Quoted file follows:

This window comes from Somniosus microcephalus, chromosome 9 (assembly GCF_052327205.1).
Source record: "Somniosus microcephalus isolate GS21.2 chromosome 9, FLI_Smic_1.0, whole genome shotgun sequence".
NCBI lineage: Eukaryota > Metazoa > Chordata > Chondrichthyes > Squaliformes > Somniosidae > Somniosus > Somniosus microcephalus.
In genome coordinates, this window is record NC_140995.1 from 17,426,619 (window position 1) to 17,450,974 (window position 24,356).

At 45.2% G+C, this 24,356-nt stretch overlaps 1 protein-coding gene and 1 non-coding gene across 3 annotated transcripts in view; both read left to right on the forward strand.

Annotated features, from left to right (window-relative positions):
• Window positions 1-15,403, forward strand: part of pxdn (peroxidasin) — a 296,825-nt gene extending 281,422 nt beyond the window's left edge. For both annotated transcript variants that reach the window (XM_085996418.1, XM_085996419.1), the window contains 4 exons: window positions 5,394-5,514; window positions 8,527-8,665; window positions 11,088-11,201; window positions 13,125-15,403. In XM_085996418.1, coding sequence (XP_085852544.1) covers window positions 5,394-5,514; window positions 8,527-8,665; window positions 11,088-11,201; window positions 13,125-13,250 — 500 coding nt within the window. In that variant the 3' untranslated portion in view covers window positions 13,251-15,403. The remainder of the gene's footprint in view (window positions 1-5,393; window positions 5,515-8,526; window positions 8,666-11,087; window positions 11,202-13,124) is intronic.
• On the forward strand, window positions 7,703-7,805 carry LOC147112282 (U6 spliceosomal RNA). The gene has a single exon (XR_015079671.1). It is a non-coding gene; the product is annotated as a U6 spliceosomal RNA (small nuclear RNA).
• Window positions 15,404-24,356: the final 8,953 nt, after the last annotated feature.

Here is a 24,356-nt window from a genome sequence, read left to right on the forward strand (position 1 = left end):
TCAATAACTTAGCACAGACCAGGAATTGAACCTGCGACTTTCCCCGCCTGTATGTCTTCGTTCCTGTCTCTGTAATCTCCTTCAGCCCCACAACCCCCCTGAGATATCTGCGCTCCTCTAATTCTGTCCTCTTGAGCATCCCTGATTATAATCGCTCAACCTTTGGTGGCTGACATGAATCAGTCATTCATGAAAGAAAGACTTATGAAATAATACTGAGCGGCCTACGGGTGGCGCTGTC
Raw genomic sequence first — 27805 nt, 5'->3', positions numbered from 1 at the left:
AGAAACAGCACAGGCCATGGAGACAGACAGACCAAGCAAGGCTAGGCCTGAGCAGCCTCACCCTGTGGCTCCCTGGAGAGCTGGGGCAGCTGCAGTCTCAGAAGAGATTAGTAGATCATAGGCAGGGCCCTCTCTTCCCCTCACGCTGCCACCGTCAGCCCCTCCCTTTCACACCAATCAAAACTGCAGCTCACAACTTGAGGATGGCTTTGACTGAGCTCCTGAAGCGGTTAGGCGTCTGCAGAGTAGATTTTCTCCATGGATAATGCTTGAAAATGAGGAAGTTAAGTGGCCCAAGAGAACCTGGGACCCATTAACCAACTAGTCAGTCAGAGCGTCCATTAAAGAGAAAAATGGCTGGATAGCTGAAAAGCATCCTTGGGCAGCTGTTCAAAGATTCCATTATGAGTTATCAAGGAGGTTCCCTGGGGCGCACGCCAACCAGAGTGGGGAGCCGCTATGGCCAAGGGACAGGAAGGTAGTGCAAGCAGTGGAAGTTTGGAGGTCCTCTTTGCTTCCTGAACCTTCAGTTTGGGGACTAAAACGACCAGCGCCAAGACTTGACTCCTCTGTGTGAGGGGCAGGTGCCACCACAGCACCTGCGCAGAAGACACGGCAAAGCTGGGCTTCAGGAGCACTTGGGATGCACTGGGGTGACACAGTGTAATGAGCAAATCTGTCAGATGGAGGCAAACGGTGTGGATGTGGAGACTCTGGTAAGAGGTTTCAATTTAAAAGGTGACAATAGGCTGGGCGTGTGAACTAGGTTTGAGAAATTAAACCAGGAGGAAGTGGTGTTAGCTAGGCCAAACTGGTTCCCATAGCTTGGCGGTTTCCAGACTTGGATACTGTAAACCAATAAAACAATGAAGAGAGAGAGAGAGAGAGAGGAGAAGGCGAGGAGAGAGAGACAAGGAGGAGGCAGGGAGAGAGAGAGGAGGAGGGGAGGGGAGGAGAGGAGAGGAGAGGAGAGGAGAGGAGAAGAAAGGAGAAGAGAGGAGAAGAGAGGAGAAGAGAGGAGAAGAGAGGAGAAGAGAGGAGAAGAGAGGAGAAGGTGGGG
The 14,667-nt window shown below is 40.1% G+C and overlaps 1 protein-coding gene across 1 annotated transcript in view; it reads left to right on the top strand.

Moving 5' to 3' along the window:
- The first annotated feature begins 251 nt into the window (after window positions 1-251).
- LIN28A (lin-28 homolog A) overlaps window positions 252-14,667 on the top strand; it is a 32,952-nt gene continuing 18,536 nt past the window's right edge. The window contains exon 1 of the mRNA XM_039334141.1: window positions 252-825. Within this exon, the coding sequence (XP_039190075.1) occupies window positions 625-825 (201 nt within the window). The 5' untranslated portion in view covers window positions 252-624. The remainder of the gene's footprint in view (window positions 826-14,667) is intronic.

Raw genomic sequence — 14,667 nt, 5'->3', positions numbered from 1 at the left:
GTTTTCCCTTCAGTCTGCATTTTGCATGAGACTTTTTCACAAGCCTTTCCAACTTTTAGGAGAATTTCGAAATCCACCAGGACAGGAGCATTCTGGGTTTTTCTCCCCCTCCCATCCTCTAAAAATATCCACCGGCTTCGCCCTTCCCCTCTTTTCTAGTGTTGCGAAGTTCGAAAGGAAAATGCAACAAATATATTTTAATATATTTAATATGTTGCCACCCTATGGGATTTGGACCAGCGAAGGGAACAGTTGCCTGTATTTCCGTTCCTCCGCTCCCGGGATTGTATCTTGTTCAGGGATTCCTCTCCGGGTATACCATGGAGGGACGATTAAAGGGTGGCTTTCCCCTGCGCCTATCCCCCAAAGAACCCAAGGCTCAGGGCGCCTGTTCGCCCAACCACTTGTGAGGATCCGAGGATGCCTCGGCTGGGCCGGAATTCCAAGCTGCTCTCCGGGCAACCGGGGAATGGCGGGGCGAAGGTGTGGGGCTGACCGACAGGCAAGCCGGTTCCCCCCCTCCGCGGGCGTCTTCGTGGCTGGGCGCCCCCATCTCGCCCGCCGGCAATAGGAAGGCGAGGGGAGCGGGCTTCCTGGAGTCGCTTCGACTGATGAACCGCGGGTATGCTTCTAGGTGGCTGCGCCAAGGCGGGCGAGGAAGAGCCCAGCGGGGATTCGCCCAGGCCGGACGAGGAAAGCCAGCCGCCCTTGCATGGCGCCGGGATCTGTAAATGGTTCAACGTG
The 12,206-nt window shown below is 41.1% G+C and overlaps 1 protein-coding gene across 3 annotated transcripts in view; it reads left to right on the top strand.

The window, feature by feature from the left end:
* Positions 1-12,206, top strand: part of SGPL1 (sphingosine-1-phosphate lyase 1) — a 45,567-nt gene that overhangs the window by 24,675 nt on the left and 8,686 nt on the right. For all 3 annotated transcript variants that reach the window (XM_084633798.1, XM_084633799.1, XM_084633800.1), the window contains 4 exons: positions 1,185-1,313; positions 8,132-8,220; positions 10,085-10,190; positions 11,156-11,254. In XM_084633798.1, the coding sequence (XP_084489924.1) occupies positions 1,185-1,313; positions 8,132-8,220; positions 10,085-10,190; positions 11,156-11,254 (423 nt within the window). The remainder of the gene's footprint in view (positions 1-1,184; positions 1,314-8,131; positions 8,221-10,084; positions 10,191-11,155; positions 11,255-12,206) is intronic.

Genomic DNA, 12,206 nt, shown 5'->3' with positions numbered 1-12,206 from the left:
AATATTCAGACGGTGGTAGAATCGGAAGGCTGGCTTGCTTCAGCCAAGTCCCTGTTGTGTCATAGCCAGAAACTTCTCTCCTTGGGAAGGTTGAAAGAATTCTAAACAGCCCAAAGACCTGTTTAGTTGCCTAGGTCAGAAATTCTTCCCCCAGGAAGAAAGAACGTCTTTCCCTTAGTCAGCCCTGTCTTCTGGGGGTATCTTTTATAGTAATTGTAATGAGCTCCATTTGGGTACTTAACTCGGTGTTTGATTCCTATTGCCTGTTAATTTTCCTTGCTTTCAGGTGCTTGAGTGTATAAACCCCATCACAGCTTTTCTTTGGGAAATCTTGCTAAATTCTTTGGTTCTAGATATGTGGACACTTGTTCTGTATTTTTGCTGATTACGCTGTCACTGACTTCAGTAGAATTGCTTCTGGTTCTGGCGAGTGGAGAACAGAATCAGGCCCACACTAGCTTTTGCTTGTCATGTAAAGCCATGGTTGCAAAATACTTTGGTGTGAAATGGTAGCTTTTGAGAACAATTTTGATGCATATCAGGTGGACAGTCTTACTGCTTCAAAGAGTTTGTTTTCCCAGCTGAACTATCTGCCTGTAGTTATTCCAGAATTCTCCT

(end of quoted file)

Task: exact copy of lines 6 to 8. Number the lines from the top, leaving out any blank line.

Annotated features, from left to right (window-relative positions):
• Window positions 1-15,403, forward strand: part of pxdn (peroxidasin) — a 296,825-nt gene extending 281,422 nt beyond the window's left edge. For both annotated transcript variants that reach the window (XM_085996418.1, XM_085996419.1), the window contains 4 exons: window positions 5,394-5,514; window positions 8,527-8,665; window positions 11,088-11,201; window positions 13,125-15,403. In XM_085996418.1, coding sequence (XP_085852544.1) covers window positions 5,394-5,514; window positions 8,527-8,665; window positions 11,088-11,201; window positions 13,125-13,250 — 500 coding nt within the window. In that variant the 3' untranslated portion in view covers window positions 13,251-15,403. The remainder of the gene's footprint in view (window positions 1-5,393; window positions 5,515-8,526; window positions 8,666-11,087; window positions 11,202-13,124) is intronic.
• On the forward strand, window positions 7,703-7,805 carry LOC147112282 (U6 spliceosomal RNA). The gene has a single exon (XR_015079671.1). It is a non-coding gene; the product is annotated as a U6 spliceosomal RNA (small nuclear RNA).